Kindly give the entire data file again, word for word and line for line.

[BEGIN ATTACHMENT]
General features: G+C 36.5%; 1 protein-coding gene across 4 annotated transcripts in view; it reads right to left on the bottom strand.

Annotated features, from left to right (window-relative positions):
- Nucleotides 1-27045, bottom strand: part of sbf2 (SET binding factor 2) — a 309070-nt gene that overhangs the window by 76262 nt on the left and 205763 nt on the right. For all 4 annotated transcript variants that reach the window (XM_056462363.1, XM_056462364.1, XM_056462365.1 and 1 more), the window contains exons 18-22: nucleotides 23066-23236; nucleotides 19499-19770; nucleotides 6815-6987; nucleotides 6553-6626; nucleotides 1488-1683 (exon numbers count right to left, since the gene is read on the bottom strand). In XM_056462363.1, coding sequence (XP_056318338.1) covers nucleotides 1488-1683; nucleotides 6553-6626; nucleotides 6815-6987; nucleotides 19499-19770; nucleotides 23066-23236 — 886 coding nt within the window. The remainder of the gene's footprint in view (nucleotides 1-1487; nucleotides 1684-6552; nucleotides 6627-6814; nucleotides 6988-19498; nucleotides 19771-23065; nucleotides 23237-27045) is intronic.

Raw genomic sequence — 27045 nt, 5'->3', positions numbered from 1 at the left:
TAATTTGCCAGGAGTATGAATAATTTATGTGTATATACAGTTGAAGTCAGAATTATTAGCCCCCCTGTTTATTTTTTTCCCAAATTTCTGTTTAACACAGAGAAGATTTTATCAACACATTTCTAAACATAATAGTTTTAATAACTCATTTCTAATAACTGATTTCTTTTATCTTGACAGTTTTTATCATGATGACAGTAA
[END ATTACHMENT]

General features: G+C 36.5%; 1 protein-coding gene across 4 annotated transcripts in view; it reads right to left on the bottom strand.

Annotated features, from left to right (window-relative positions):
- Nucleotides 1-27045, bottom strand: part of sbf2 (SET binding factor 2) — a 309070-nt gene that overhangs the window by 76262 nt on the left and 205763 nt on the right. For all 4 annotated transcript variants that reach the window (XM_056462363.1, XM_056462364.1, XM_056462365.1 and 1 more), the window contains exons 18-22: nucleotides 23066-23236; nucleotides 19499-19770; nucleotides 6815-6987; nucleotides 6553-6626; nucleotides 1488-1683 (exon numbers count right to left, since the gene is read on the bottom strand). In XM_056462363.1, coding sequence (XP_056318338.1) covers nucleotides 1488-1683; nucleotides 6553-6626; nucleotides 6815-6987; nucleotides 19499-19770; nucleotides 23066-23236 — 886 coding nt within the window. The remainder of the gene's footprint in view (nucleotides 1-1487; nucleotides 1684-6552; nucleotides 6627-6814; nucleotides 6988-19498; nucleotides 19771-23065; nucleotides 23237-27045) is intronic.

Raw genomic sequence — 27045 nt, 5'->3', positions numbered from 1 at the left:
TAATTTGCCAGGAGTATGAATAATTTATGTGTATATACAGTTGAAGTCAGAATTATTAGCCCCCCTGTTTATTTTTTTCCCAAATTTCTGTTTAACACAGAGAAGATTTTATCAACACATTTCTAAACATAATAGTTTTAATAACTCATTTCTAATAACTGATTTCTTTTATCTTGACAGTTTTTATCATGATGACAGTAA